When it comes to safety, it always begins with a plan. There are many elements at play on a roadside construction zone. Whether it’s traffic, performing the work in a confined place, or nighttime construction work, project managers have many challenges facing them and must always be prepared to reduce these risks. Of course, if hazards are ignored, you may need the services of a Hillsborough County construction lawyer.
Signage for Motorists
It’s critical that roadside construction sites have a traffic control plan for both the internal workplace as well as the roadways as well. For nearby motorists, there needs to be conveniently located traffic signs before and after the construction area to ensure that the driver is aware of when they are entering and exiting a roadway safety zone. These signs need to be well lit and clearly visible to the driver as well to ensure that they are aware of the upcoming impediment. Whether it’s signage, cones, or other barriers, it’s critical that you protect your workers on-site and also the motorists as well when they pass by your roadside construction zone.
Managing Work Areas
Although motorists passing by the construction zone are always a concern, many of the accidents that transpire on roadside construction projects are unrelated to the outside elements. In cramped spaces with a variety of equipment, vehicles, and workers, the site needs to be closely monitored to ensure that all of the workers are aware of any hazards. Additionally, workers should understand each other’s activities.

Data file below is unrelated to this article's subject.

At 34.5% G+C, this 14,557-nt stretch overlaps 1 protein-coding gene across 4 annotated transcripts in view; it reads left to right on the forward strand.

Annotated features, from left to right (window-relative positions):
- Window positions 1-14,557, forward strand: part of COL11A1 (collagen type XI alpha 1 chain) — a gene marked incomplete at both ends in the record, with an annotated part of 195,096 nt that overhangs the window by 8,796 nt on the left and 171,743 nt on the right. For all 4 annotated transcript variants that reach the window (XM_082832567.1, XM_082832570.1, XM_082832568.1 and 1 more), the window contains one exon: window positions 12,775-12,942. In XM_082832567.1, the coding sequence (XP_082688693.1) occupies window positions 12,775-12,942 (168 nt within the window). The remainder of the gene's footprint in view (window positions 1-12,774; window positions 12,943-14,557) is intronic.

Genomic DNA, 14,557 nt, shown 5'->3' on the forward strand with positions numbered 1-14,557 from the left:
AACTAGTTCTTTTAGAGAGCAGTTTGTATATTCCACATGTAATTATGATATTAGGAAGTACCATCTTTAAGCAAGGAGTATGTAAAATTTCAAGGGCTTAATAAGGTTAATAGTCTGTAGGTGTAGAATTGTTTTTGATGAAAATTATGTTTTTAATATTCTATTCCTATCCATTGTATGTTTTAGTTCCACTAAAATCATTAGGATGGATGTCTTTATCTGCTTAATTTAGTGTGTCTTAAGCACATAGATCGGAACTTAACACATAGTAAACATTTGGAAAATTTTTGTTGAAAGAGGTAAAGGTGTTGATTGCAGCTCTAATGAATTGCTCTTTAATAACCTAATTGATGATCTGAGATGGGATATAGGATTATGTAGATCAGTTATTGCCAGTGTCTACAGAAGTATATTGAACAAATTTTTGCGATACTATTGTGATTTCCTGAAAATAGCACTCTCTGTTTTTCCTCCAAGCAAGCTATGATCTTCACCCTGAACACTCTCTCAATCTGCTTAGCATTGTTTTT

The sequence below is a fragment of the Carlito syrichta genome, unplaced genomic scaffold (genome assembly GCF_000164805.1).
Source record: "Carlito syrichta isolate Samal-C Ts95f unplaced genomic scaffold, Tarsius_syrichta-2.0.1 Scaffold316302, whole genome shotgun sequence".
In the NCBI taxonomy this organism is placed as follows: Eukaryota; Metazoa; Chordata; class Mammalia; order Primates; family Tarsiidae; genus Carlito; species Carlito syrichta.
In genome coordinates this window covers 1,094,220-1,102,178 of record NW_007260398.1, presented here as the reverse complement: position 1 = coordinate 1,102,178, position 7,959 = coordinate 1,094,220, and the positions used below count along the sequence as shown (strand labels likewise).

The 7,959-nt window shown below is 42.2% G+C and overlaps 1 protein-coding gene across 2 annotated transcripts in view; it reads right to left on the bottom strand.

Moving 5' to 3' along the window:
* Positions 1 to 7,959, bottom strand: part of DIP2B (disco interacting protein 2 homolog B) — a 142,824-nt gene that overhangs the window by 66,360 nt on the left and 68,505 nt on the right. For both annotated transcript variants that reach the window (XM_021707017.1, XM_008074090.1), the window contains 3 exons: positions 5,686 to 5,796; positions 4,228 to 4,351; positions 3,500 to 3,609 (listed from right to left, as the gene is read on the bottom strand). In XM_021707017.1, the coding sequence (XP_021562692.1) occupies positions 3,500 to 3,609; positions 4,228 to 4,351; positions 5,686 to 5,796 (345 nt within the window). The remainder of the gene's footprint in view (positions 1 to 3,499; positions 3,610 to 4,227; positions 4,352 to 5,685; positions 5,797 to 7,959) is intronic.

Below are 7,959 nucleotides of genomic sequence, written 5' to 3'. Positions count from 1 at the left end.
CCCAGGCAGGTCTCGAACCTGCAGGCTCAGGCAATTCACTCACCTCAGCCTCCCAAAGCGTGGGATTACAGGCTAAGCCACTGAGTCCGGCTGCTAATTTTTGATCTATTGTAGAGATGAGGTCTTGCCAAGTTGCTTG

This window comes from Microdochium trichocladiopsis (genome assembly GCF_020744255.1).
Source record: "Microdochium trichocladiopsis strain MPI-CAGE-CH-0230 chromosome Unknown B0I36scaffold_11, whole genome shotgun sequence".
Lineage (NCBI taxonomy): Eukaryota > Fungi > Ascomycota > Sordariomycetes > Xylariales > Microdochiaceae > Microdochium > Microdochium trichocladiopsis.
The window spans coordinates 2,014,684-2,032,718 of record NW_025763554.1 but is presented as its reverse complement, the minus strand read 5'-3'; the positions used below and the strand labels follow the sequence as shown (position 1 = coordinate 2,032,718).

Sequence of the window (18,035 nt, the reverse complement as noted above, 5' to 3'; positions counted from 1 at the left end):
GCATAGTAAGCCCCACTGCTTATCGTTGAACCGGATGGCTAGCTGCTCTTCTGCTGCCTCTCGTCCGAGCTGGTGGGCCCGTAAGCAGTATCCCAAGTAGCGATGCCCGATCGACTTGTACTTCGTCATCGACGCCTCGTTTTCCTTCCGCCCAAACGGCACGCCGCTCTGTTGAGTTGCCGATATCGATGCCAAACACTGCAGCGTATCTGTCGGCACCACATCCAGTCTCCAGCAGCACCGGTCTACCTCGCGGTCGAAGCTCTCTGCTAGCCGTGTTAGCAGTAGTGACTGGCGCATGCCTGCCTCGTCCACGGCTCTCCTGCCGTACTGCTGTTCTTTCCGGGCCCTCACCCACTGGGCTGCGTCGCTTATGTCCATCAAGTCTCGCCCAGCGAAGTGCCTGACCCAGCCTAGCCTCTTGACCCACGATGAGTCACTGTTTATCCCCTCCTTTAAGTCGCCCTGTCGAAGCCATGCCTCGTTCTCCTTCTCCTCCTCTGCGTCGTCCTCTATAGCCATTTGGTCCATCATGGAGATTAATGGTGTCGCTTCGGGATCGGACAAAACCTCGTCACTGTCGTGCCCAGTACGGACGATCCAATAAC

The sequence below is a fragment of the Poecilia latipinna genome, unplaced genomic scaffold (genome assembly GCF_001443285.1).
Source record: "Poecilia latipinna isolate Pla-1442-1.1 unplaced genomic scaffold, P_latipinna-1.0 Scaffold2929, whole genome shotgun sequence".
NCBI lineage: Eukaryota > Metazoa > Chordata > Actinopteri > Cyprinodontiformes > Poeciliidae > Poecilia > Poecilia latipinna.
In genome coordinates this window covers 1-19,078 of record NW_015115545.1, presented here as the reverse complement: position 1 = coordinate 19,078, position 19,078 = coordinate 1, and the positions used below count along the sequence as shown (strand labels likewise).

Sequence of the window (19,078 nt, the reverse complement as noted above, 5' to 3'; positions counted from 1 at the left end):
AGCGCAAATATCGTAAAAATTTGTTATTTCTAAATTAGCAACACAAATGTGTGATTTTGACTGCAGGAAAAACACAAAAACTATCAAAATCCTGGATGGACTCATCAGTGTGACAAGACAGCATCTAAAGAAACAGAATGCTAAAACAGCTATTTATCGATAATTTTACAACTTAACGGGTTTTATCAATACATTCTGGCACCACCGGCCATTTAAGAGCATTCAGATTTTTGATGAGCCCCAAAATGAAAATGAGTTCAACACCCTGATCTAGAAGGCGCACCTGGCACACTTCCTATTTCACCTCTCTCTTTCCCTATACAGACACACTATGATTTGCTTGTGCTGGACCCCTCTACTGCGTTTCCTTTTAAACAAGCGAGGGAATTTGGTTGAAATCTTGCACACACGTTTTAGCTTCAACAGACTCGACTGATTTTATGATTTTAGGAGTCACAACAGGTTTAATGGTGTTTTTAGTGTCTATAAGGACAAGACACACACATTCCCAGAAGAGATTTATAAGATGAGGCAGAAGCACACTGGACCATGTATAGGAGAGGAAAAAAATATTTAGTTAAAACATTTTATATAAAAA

It’s best to section off areas of the workspace with cones and other barriers to ensure that workers do not accidentally enter the wrong part of a construction zone. Safety on construction sites begins with everyone’s due diligence to ensure that everyone is aware of the work hazards present in their work area and throughout the site.
As we continue this three-part series, we will provide you with more roadside safety tips to ensure that your workers are safe. In section two, we will discuss more potential hazards to your workers. In section three, we will discuss the proper ways to implement safety meetings and training into your workplace.
Disclaimer: The information contained in this article is for general educational information only. This information does not constitute legal advice, is not intended to constitute legal advice, nor should it be relied upon as legal advice for your specific factual pattern or situation.